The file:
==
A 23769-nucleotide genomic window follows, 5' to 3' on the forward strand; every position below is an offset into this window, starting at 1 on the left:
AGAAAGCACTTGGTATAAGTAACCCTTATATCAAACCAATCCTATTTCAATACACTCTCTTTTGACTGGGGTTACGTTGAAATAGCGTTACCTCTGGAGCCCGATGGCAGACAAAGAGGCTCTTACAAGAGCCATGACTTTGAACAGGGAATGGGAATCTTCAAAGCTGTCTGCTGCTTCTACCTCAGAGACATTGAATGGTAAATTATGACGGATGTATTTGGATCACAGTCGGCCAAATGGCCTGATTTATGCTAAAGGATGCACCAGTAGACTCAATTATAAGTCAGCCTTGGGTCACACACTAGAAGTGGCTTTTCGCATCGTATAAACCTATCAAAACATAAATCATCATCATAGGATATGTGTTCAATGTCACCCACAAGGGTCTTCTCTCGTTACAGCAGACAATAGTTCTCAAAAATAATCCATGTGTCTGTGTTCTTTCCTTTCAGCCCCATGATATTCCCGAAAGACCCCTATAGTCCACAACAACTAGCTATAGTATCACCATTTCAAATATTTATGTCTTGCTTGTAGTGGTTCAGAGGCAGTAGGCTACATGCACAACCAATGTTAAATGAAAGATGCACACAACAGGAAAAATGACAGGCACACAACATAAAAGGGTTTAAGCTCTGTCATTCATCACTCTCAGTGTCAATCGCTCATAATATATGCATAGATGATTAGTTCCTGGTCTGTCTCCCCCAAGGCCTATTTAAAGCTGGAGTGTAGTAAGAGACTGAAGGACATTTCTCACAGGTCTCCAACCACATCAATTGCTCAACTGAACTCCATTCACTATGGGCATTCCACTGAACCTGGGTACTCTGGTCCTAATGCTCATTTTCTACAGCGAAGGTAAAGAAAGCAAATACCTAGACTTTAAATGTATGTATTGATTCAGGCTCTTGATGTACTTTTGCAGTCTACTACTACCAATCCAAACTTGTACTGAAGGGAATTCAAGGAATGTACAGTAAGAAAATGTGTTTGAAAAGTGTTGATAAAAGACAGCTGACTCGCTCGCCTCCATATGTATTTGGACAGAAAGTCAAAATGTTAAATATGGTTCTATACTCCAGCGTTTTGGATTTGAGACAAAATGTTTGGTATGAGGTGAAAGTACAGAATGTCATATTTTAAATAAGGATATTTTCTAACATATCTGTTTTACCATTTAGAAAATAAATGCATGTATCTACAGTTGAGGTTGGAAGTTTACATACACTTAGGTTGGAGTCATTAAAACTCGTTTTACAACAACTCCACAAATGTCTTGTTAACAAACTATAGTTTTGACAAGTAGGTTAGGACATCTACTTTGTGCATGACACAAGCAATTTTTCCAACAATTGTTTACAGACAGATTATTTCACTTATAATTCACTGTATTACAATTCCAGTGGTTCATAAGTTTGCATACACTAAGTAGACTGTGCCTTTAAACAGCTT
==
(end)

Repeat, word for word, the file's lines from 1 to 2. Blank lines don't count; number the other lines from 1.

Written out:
A 23769-nucleotide genomic window follows, 5' to 3' on the forward strand; every position below is an offset into this window, starting at 1 on the left:
AGAAAGCACTTGGTATAAGTAACCCTTATATCAAACCAATCCTATTTCAATACACTCTCTTTTGACTGGGGTTACGTTGAAATAGCGTTACCTCTGGAGCCCGATGGCAGACAAAGAGGCTCTTACAAGAGCCATGACTTTGAACAGGGAATGGGAATCTTCAAAGCTGTCTGCTGCTTCTACCTCAGAGACATTGAATGGTAAATTATGACGGATGTATTTGGATCACAGTCGGCCAAATGGCCTGATTTATGCTAAAGGATGCACCAGTAGACTCAATTATAAGTCAGCCTTGGGTCACACACTAGAAGTGGCTTTTCGCATCGTATAAACCTATCAAAACATAAATCATCATCATAGGATATGTGTTCAATGTCACCCACAAGGGTCTTCTCTCGTTACAGCAGACAATAGTTCTCAAAAATAATCCATGTGTCTGTGTTCTTTCCTTTCAGCCCCATGATATTCCCGAAAGACCCCTATAGTCCACAACAACTAGCTATAGTATCACCATTTCAAATATTTATGTCTTGCTTGTAGTGGTTCAGAGGCAGTAGGCTACATGCACAACCAATGTTAAATGAAAGATGCACACAACAGGAAAAATGACAGGCACACAACATAAAAGGGTTTAAGCTCTGTCATTCATCACTCTCAGTGTCAATCGCTCATAATATATGCATAGATGATTAGTTCCTGGTCTGTCTCCCCCAAGGCCTATTTAAAGCTGGAGTGTAGTAAGAGACTGAAGGACATTTCTCACAGGTCTCCAACCACATCAATTGCTCAACTGAACTCCATTCACTATGGGCATTCCACTGAACCTGGGTACTCTGGTCCTAATGCTCATTTTCTACAGCGAAGGTAAAGAAAGCAAATACCTAGACTTTAAATGTATGTATTGATTCAGGCTCTTGATGTACTTTTGCAGTCTACTACTACCAATCCAAACTTGTACTGAAGGGAATTCAAGGAATGTACAGTAAGAAAATGTGTTTGAAAAGTGTTGATAAAAGACAGCTGACTCGCTCGCCTCCATATGTATTTGGACAGAAAGTCAAAATGTTAAATATGGTTCTATACTCCAGCGTTTTGGATTTGAGACAAAATGTTTGGTATGAGGTGAAAGTACAGAATGTCATATTTTAAATAAGGATATTTTCTAACATATCTGTTTTACCATTTAGAAAATAAATGCATGTATCTACAGTTGAGGTTGGAAGTTTACATACACTTAGGTTGGAGTCATTAAAACTCGTTTTACAACAACTCCACAAATGTCTTGTTAACAAACTATAGTTTTGACAAGTAGGTTAGGACATCTACTTTGTGCATGACACAAGCAATTTTTCCAACAATTGTTTACAGACAGATTATTTCACTTATAATTCACTGTATTACAATTCCAGTGGTTCATAAGTTTGCATACACTAAGTAGACTGTGCCTTTAAACAGCTT